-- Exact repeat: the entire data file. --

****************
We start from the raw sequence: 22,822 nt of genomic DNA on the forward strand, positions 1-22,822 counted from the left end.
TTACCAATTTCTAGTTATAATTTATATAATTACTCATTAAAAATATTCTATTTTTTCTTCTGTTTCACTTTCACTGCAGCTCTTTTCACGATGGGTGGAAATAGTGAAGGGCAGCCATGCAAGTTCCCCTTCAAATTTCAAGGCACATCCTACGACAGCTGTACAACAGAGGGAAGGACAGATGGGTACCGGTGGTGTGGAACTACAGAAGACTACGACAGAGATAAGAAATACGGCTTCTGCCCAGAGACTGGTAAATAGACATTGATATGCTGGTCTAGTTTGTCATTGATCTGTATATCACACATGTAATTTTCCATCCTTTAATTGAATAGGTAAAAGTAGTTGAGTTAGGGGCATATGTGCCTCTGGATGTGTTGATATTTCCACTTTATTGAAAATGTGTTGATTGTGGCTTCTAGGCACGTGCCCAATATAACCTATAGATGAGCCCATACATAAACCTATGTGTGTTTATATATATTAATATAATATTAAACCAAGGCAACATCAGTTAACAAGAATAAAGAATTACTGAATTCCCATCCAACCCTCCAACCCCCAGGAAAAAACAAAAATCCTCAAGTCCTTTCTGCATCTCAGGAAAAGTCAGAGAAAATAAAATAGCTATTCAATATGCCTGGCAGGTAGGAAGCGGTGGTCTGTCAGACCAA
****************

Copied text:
We start from the raw sequence: 22,822 nt of genomic DNA on the forward strand, positions 1-22,822 counted from the left end.
TTACCAATTTCTAGTTATAATTTATATAATTACTCATTAAAAATATTCTATTTTTTCTTCTGTTTCACTTTCACTGCAGCTCTTTTCACGATGGGTGGAAATAGTGAAGGGCAGCCATGCAAGTTCCCCTTCAAATTTCAAGGCACATCCTACGACAGCTGTACAACAGAGGGAAGGACAGATGGGTACCGGTGGTGTGGAACTACAGAAGACTACGACAGAGATAAGAAATACGGCTTCTGCCCAGAGACTGGTAAATAGACATTGATATGCTGGTCTAGTTTGTCATTGATCTGTATATCACACATGTAATTTTCCATCCTTTAATTGAATAGGTAAAAGTAGTTGAGTTAGGGGCATATGTGCCTCTGGATGTGTTGATATTTCCACTTTATTGAAAATGTGTTGATTGTGGCTTCTAGGCACGTGCCCAATATAACCTATAGATGAGCCCATACATAAACCTATGTGTGTTTATATATATTAATATAATATTAAACCAAGGCAACATCAGTTAACAAGAATAAAGAATTACTGAATTCCCATCCAACCCTCCAACCCCCAGGAAAAAACAAAAATCCTCAAGTCCTTTCTGCATCTCAGGAAAAGTCAGAGAAAATAAAATAGCTATTCAATATGCCTGGCAGGTAGGAAGCGGTGGTCTGTCAGACCAA